BSE Inspection System

BSE Inspection System FAQ

BSE Inspection system

Testing for Bovine Spongiform Encephalopathy (BSE, commonly known as Mad cow disease) includes a screening test (primary inspection) which is conducted at meat quarantine stations, and then a confirmation test (secondary inspection) which is carried out by an inspection agency determined by the government on all meats that tested positive in the primary inspection. If meat tests positive on secondary inspection, a group of government specialists meet to determine how the situation should be dealt with.
See the BSE inspection and distribution system pages for more details.

Screening process

Frequently asked questions about BSE

An outbreak of Mad cow disease (BSE) happened in Japan in September 2001.
Now there is a reliable system in place that stops infected meats and other related products from being put on the market or distributed to retailers in order to ensure consumer safety.
This part of our website aims to respond to questions consumers have about BSE so that everyone has the facts they need to be able to enjoy eating beef with peace of mind.

Is it safe to eat beef and drink milk?
  1. Results of inoculation tests carried out in England by exposing mice to specimens from infected cattle have not demonstrated contraction of the disease from specimens taken from parts of infected cattle other than specified risk materials (specifically; the brain, spinal cord, oculus, and distal ileum). These tests show that the disease is not infectious according to World Organization for Animal Health and European Medicines Agency standards, meaning that eating animal products from cattle with Mad cow disease would not cause infection in humans.
  2. Furthermore, the removal of all specified risk materials and BSE inspections are being carried out on all slaughtered cattle as of October 18, 2001, and only meat from cattle that pass these inspections is put on the market. There are also strict systems in place to ensure that any meat which does not pass these tests is not put on the market, used for food, or used to feed other animals.
  3. Some people are concerned about whether or not it is safe to consume beef and milk because of BSE, but we encourage you that these products are indeed safe and you can enjoy them with peace of mind.
How are BSE inspections carried out?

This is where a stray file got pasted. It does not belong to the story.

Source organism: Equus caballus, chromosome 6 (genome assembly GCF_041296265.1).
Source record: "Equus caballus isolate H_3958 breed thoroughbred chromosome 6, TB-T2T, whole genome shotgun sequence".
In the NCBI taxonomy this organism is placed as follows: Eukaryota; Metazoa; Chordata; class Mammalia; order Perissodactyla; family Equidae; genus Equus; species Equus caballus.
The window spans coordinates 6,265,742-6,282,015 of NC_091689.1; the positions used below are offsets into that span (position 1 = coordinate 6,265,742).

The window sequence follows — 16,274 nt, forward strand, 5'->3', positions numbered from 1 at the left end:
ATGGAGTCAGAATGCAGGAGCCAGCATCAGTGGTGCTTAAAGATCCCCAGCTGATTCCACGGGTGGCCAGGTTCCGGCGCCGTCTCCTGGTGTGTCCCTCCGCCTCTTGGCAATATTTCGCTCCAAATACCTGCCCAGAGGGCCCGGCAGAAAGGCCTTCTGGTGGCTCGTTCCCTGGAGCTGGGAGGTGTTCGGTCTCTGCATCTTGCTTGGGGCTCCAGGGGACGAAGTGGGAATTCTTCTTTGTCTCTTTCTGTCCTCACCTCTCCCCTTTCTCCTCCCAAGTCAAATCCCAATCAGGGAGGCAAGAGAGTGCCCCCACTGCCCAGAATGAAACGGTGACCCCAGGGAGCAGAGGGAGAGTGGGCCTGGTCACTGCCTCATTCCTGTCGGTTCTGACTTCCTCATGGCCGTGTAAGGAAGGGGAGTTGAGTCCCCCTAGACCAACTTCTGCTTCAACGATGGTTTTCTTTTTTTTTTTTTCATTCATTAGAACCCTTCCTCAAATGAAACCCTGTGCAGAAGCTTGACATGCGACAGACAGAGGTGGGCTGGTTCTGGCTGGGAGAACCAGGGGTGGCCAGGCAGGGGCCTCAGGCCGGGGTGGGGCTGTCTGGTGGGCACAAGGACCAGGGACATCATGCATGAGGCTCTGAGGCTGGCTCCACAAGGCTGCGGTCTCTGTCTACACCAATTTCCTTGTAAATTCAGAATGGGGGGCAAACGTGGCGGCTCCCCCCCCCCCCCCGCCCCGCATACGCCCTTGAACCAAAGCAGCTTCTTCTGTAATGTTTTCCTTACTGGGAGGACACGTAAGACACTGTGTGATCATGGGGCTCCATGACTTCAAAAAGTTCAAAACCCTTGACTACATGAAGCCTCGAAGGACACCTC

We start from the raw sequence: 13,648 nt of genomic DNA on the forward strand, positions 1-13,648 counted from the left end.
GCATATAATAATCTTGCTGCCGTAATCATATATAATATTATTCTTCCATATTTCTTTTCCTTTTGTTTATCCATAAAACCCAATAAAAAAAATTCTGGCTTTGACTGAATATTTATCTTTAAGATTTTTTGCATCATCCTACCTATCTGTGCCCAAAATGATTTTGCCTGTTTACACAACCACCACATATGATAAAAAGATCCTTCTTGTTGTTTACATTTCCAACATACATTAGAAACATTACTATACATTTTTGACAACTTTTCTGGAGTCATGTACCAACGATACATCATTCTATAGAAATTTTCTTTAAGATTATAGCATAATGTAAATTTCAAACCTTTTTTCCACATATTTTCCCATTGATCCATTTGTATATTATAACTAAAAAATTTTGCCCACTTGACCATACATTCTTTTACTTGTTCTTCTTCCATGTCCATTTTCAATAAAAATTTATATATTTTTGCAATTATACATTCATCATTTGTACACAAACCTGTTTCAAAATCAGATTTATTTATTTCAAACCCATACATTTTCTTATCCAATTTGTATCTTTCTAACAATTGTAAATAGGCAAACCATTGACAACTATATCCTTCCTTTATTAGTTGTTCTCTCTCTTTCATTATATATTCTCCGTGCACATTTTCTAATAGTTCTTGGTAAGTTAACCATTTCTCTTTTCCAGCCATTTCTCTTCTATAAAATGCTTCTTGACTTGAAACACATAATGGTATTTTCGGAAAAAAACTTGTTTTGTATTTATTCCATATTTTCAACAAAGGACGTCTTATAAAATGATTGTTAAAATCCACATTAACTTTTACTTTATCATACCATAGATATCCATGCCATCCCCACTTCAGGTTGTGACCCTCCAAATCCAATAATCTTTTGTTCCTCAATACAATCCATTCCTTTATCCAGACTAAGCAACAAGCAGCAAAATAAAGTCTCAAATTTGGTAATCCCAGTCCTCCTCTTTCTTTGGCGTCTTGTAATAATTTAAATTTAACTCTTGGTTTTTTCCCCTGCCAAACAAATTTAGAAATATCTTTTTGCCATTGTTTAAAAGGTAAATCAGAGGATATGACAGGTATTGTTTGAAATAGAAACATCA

The first test carried out at meat quarantine stations on all cattle slaughtered for the meat market is a test for immune response using the ELISA (Enzyme-Linked ImmunoSorbent Assay) method. ELIZA testing is considered to be the best method for primary inspection as results can be obtained quickly and the test is highly sensitive.
However, its high sensitively also means that while no infected cattle are missed, sometimes uninfected cattle also react positively to the test.
For this reason, a secondary inspection is then carried out using western blotting, a more precise testing method, on all cattle that tested positive in the primary inspection. During secondary inspection the brain is examined under a microscope (a tissue examination) as well as a western blotting test, and inspection results are discussed amongst specialists to determine whether or not it is a case of BSE.
These tests ensure all instances of BSE are caught before distribution and there is no chance that infected meat could end up on the market.

Are Japanese people eating too much meat these days?

Lately there is talk that Japanese people are consuming too much fat and therefore should refrain from consuming animal products. However, the amount of fat consumed by an average Japanese person in one day is only 60 g, less than half of the 140 g consumed daily by Americans, and it is Americans who are saying they need to reduce the amount of meat in their diets for health reasons.
The consumption of animal products are thought to be one of the factors that contributed to a dramatic increase in Japanese peoples' life expectancy after World War II. Nowadays, the Japanese diet is acclaimed for containing a good balance of both animal and plant fats.
It can therefore be assumed that at this point there is no need for the average Japanese person to reduce the amount of meat in their diet.

I heard that beef is rich in physiologically active substances - what does that mean?

Physiologically active substances are substances that regulate bodily function. A lot of different types of physiologically active substances have been discovered recently and these have subsequently become a hot topic.
In particular, beef is high in an amino acid called tryptophan and this is known to aid in the production of serotonin which enhances mental wellbeing and contributes to a sense of fulfillment and happiness.

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